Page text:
Home Asides Second Avenue’s a gas

Second Avenue’s a gas

by Benjamin Kabak

After a construction mishap underneath Second Ave., hundreds of residents at the George Washington Houses, a New York City Housing Authority project, are without gas, The Times reports today. Per Joseph Berger’s reporting, Cruz/Tully Joint Venture, a Second Ave. subway contractor, accidentally turned off a gas valve that feeds the building at 1905 Second Avenue. When the gas lines were inspected, the pipes were found to be faulty, and thus gas could not be turned back on until all of the gas pipes are replaced. This is yet another example of how shoddy building work and landlord negligence has led to problems for the Second Ave. subway.

The MTA has so far pointed its finger at the contract. “This was an inexcusable mistake on the part of the contractor working on the Second Avenue Subway project,” an MTA spokesperson said to Metro. But at the same time, NYCHA has to take responsibility for their gas lines. Had they properly maintained the building, Cruz/Tully could have reactivated the gas shortly after accidentally shuttering it.

While the gas hiccup won’t impact work on the subway, it has left neighbors even more resentful of the project, and residents are concerned that the gas could be out for as much as two months. The Housing Authority has issued two-valve hot plates in the meantime, and the contractor will distribute Visa gift cards ranging from $600-$1200 for those customers impacted by the outage. Yet, as one asked, “Who’s going to cook a Thanksgiving dinner on a hot plate?”

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JMP October 15, 2010 - 1:15 pm

Let’s get this straight: The contractor accidentally turned off the valve. In order to turn the gas back on, the gas lines in the building itself (not under the contractor’s control) had to be inspected. The building’s gas lines failed the inspection, and the building will now require work to fix the gas lines.

Saying that the construction of the subway caused this problem is like saying that going to the doctor causes cancer, because you never get a cancer diagnosis if you don’t go to the doctor.

Besides, was it necessarily safe for the gas to keep flowing into that building if it failed the inspection?

Aaron October 15, 2010 - 2:24 pm

To be fair, when you’re out important utilities, you’re probably going to be mad at everyone involved. Having said that, I think everyone involved has responded the best way they can…

Marc Shepherd October 15, 2010 - 1:16 pm

We had a gas leak in our apartment (not at all related to the Second Avenue Subway). It took months for service to be restored.

Once the gas is off, the whole building has to be tested. Leaks are practically always found, and the gas must stay off till they are fixed.

Jerrold October 15, 2010 - 8:46 pm

It seems strange though that nobody who lives there smelled gas and reported it.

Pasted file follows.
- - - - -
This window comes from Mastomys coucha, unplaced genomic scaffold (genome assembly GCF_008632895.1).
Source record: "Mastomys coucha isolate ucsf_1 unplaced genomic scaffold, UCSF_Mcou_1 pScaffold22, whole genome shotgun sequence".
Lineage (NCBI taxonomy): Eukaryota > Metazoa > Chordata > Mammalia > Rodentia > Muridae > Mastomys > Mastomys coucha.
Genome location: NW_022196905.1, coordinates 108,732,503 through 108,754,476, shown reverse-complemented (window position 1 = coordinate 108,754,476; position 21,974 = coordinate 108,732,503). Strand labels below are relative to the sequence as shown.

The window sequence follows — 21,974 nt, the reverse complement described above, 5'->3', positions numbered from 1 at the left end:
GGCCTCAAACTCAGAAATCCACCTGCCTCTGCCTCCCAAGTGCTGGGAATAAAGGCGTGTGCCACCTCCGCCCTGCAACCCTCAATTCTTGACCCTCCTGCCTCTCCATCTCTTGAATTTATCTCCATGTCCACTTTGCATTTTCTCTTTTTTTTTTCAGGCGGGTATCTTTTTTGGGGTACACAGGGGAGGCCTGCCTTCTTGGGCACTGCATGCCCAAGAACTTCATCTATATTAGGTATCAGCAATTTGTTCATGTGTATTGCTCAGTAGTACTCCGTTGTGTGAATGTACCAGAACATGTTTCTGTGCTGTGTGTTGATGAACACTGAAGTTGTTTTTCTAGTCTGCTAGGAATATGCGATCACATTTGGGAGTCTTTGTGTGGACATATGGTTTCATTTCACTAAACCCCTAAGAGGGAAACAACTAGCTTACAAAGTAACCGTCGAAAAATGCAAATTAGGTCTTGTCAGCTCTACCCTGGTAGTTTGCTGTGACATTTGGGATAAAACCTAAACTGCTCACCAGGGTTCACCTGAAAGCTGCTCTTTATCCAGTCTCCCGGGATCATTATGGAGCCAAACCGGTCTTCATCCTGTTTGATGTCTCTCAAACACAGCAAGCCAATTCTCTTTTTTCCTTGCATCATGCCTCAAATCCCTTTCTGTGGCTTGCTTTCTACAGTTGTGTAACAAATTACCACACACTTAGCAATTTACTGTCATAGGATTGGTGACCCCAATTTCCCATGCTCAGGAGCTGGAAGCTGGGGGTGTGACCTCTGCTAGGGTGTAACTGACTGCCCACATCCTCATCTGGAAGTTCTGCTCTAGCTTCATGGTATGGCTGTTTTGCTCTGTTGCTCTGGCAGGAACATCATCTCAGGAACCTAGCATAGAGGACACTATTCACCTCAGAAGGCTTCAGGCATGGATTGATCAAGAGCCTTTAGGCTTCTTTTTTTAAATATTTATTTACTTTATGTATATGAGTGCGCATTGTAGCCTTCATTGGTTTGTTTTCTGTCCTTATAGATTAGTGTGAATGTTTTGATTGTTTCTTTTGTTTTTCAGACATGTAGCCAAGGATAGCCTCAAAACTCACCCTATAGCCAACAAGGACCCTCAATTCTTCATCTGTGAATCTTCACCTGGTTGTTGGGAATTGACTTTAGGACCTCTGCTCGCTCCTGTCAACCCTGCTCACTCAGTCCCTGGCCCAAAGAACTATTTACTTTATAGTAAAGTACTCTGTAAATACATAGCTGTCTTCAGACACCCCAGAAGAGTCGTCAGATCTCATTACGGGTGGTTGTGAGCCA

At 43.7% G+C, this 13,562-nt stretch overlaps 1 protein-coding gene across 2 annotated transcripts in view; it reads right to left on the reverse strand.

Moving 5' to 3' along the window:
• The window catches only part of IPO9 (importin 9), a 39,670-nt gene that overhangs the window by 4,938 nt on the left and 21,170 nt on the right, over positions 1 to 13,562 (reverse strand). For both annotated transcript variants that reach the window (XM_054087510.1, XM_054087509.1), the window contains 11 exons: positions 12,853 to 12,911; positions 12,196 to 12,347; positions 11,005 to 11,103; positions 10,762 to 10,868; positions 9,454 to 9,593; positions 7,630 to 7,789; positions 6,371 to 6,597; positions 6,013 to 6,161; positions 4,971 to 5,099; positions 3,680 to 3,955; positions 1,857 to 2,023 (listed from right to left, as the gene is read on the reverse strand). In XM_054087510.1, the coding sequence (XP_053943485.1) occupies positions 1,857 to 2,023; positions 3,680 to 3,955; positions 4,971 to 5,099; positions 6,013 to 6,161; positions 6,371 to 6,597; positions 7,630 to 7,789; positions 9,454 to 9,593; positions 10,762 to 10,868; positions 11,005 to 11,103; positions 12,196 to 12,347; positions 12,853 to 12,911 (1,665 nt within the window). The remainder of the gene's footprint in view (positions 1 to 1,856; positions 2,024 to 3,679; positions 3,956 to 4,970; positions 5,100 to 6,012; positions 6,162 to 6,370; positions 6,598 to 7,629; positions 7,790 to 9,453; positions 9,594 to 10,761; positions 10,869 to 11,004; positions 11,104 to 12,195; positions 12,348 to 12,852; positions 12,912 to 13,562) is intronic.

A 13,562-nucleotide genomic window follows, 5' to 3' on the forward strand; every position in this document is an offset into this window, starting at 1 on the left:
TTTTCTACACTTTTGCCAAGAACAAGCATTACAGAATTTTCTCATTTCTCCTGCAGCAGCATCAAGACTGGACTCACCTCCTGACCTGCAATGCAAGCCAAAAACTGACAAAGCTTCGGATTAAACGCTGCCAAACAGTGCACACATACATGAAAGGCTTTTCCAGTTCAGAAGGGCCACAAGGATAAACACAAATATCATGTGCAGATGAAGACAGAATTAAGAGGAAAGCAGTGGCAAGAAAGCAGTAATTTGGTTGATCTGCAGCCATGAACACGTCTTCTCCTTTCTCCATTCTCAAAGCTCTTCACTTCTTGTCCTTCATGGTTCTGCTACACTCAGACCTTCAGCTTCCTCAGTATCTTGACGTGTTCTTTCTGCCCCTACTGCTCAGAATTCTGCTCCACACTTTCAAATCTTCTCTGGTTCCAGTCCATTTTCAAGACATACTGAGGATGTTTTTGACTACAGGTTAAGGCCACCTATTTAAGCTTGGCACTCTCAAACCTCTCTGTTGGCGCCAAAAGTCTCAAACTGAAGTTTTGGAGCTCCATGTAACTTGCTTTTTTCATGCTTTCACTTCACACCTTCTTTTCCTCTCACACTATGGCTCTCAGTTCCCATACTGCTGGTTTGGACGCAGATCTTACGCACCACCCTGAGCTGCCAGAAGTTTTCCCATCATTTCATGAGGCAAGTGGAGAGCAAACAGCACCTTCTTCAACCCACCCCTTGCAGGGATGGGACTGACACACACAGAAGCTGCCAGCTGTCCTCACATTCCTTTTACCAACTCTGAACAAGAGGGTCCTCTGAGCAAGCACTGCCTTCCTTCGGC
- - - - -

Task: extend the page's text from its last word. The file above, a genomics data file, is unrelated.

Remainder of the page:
Is it possible that the leaks involved an extremely small amount of gas, for all practical purposes harmless?
If not, I don’t understand why the tenants did not smell it.

Nathanael October 16, 2010 - 6:34 pm

Why are leaks “practically always found”? In single-family homes, when the gas goes off, and it’s tested, leaks are practically *never* found.

Sounds to me like apartment building owners are just irresponsible about their gas lines.

Hank October 15, 2010 - 2:54 pm

Hopefully this encourages the demolition of more of the de-humanizing stain on our city known as public housing.

JoshKarpoff October 15, 2010 - 2:56 pm

It should also be noted that this is an example of the fringe benefits of a major infrastructure project like the SAS: Nearly all of the subterranean utility infrastructure on Second Ave is being replaced with modern materials and methods. In some places it’s even being upgraded. With the utility re-locations and replacements, the utility companies will even know where their equipment is actually located, while bringing order to how it’s arranged. This adds up to less street disruptions in the future and more reliable services for residents and businesses in the area.

So while it really sucks for the residents of the George Washington Houses (who living in a NYCHA project probably already have the shortest end of the stick possible), they’re going to get SAFE gas piping out of this fiasco. This mistake by the contractor is annoying, but all it did was just force the issue of NYCHA’s neglect. I think it’s probably better that the contractor’s mistake exposed these problems well before there was a fatal accident. Natural gas is not something to be taken lightly or something where quality is to be skimped on.

R2 October 15, 2010 - 4:12 pm

Nicely summarized. That’s right, gotta look at the big picture. Any way to get this disseminated into old media? Folks need to be educated about stuff like this.

JP October 15, 2010 - 6:30 pm

um… word of mouth? twitter? a letter? you could always call, they have phones.


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